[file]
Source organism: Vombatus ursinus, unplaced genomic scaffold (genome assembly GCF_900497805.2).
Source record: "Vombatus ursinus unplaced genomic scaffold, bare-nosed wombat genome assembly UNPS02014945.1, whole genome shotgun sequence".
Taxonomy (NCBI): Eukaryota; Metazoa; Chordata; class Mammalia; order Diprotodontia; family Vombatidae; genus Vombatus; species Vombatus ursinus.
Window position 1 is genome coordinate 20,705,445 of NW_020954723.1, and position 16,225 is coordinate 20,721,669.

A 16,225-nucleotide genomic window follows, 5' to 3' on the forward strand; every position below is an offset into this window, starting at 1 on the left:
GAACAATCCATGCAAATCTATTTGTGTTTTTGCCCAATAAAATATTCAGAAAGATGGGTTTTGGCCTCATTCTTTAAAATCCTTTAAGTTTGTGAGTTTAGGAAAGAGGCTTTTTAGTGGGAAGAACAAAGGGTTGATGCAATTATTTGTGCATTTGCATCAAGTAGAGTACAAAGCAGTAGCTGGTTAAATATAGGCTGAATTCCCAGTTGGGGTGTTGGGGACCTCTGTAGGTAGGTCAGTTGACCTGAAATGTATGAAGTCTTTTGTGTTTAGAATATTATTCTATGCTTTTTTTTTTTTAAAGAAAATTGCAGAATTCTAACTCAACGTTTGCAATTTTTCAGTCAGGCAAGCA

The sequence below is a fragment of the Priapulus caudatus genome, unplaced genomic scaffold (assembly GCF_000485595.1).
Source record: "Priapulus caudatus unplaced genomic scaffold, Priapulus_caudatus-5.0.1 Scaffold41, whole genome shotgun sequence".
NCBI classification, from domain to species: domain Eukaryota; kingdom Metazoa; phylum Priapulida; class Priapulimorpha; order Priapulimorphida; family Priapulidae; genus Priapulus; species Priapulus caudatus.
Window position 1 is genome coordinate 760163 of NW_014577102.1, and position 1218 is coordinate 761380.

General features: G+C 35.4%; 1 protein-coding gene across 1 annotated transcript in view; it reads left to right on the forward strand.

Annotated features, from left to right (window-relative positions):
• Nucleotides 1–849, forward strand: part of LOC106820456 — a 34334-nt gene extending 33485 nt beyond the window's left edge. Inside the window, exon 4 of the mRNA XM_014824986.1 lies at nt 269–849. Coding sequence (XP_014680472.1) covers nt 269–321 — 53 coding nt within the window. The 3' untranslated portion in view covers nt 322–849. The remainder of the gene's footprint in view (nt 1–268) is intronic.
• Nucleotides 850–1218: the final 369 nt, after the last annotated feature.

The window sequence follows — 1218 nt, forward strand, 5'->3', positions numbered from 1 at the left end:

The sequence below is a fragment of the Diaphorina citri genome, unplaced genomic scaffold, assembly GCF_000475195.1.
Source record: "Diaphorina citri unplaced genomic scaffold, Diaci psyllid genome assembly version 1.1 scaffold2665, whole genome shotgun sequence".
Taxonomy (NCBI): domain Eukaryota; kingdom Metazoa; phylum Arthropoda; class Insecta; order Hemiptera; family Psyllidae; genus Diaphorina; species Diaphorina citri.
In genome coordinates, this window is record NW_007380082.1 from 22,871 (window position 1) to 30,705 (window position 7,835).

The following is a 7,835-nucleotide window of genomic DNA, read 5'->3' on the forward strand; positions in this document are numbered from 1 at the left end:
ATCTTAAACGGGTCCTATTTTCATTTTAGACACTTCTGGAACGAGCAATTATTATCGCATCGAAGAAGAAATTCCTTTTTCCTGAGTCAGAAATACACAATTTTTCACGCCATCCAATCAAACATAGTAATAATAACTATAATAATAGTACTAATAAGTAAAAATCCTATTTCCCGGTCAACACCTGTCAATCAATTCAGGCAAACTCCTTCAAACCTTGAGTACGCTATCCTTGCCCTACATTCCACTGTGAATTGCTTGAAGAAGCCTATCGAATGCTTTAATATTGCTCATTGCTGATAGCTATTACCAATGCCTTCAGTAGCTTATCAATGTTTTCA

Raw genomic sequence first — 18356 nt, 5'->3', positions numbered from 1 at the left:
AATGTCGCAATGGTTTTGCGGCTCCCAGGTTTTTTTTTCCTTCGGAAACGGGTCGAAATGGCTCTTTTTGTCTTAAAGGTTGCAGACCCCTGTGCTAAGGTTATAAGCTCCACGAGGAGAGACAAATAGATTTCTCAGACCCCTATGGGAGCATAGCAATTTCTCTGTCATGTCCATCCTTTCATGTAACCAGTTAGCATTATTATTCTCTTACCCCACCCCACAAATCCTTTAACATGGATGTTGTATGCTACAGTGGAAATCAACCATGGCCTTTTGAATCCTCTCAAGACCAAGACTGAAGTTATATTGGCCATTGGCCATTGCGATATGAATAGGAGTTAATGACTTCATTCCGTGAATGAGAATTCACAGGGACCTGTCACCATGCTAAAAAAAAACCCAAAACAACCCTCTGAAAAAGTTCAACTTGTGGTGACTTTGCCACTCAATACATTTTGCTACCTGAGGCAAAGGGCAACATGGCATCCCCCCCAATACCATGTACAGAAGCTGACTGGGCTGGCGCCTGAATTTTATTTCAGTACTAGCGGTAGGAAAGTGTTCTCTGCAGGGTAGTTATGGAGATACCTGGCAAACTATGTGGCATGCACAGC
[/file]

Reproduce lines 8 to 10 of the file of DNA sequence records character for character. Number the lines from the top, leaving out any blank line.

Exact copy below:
Source record: "Priapulus caudatus unplaced genomic scaffold, Priapulus_caudatus-5.0.1 Scaffold41, whole genome shotgun sequence".
NCBI classification, from domain to species: domain Eukaryota; kingdom Metazoa; phylum Priapulida; class Priapulimorpha; order Priapulimorphida; family Priapulidae; genus Priapulus; species Priapulus caudatus.
Window position 1 is genome coordinate 760163 of NW_014577102.1, and position 1218 is coordinate 761380.